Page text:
Harvest Time & New Beginnings

By Emily Akins | September 01, 2013
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It is back-to-school time and fall, perhaps my favorite time of year, when the heavy heat of summer rolls into the hardy harvests of autumn. At the farmers markets it’s the best of both worlds as crops from both seasons appear: there are great quantities of the ripest of summer’s fruits and vegetables, all going out with a bang – the end of the eggplant, the tomatoes at their finest peppers and okra. At the same time, the fall fare is cropping up little by little and you can sense the shift that is coming, even as you try not to feel the sweltering heat – let’s hope this is the last of the highest temperatures, finally.

For most people it is the “back-to” school time of year, but for our family it is simply the “to-school” time of year as our oldest daughter, Julia, begins her first every year at school. Out of daycare and into a Montessori.

I am giddy, as giddy as I used to be at the beginning of each new year of school for myself. She is eager, too. Since school is new for us this year, I notice more ads and sales for school supplies, materials, and products. Traditionally, marketers use images of shiny red apples in their back-to-school promotions. As I see these cliches, (and as I wax nostalgic thinking of how Julia has grown so fast and is approaching her birthday) I am reminded of some other apples, real apples that I purchased the year my first born was born. Apples come around in the fall and as it happened, so did Julia. I went to the farmers market at nine months pregnant while I was probably still in nesting mode – trying to ensure that everything was ready for the baby to arrive. But I also thought I should prepare for when the baby would start to eat solid foods at which time I wouldn’t be able to get local apples. I had it all planned: I’ll get these now, I thought, and make applesauce now and can it and it’ll be ready to feed the baby when the baby is old enough to eat it!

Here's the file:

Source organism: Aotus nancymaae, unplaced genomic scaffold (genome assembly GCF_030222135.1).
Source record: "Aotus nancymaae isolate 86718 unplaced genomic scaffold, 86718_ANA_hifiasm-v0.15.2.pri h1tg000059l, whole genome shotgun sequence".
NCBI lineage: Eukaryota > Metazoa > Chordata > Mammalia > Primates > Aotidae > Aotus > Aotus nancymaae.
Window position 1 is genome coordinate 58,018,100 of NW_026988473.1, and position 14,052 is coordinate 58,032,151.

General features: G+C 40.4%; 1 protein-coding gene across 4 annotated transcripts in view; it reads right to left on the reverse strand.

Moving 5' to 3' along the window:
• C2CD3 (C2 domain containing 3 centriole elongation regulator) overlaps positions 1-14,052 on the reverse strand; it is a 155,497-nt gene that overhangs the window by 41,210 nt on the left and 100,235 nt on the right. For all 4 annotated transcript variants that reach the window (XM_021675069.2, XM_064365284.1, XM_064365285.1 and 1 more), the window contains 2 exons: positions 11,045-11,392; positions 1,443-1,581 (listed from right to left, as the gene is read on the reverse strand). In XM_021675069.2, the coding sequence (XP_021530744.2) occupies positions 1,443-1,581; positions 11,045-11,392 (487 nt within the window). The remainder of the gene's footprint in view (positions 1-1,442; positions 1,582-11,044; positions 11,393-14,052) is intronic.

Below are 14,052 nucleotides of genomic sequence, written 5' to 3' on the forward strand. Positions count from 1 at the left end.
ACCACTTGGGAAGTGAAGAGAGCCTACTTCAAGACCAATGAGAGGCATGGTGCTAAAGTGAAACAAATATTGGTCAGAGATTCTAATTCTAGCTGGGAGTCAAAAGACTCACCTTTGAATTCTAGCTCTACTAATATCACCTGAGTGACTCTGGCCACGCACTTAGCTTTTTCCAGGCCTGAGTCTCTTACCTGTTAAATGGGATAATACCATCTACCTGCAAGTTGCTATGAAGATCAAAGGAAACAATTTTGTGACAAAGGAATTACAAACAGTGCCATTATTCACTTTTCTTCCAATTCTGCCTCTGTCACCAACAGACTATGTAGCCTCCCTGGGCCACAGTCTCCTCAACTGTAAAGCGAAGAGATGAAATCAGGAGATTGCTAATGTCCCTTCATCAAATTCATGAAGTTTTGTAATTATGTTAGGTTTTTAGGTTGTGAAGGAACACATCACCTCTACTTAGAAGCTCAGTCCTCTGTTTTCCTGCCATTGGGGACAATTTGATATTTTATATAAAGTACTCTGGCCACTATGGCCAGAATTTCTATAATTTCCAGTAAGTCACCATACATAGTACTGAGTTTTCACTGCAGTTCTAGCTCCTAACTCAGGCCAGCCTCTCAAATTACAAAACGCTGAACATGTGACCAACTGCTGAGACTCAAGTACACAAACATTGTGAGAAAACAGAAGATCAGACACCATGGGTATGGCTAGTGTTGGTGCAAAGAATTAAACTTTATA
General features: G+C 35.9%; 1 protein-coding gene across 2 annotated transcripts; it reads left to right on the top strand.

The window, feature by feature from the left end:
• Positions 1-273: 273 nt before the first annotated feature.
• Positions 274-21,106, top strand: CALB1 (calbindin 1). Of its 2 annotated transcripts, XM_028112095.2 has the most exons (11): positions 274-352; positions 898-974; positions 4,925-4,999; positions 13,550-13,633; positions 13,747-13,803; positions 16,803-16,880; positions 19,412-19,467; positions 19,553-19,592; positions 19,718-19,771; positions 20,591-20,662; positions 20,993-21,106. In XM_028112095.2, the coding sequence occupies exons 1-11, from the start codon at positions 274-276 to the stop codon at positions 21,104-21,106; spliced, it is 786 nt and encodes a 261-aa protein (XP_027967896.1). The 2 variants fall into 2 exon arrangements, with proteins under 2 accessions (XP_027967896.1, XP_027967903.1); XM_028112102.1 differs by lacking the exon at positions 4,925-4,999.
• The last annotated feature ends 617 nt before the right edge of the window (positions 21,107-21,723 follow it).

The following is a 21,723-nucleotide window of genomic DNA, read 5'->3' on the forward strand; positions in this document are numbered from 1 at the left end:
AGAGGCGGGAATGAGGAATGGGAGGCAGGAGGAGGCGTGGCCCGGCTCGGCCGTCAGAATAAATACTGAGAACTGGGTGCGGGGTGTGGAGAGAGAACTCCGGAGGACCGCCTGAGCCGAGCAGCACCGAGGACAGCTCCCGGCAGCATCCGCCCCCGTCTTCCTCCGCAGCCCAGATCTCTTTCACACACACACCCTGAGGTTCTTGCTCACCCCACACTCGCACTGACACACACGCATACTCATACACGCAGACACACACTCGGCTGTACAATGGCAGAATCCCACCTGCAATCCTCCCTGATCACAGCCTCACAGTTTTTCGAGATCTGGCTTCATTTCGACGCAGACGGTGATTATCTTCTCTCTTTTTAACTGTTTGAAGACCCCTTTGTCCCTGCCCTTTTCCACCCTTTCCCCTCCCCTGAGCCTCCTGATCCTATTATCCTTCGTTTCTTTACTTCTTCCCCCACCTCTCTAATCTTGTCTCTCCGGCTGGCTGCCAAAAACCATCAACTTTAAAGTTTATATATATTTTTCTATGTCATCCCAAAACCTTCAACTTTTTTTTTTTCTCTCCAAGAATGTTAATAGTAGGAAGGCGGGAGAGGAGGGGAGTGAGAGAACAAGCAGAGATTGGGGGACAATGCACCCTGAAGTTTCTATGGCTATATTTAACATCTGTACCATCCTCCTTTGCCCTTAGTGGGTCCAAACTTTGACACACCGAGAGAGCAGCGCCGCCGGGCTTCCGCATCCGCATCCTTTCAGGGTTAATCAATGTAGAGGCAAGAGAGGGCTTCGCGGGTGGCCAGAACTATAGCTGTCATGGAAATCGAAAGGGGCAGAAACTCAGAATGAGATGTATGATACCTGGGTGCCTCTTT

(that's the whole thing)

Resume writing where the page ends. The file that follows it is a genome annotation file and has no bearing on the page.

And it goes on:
A perfect plan, complicated by one little thing; the baby. I was buying these bulk apple seconds – 20 pounds of them, to be exact – about a week before my due date. Since I had convinced myself my baby would be late I thought I had plenty of time. The baby had other plans. The day after I bought my apples, I went into labor. I thought I’d stick to the applesauce-making plan and just keep cooking while labor began. But before I could even think about getting the water bath canner down, my contractions started getting pretty strong. I had to forgo the applesauce and in between contractions I debated whether or not it was false labor. My husband said, “I don’t think this is false labor. If it were false, you’d be making applesauce.”

It wasn’t false. The day after I went into labor, the baby made her debut. I didn’t think much of the apples again, except for when I returned home from the hospital a week later and secretly wished that someone had snuck into my apartment, salvaged the 20 pounds of quickly declining apple seconds and made me some applesauce. But who did I think would do that?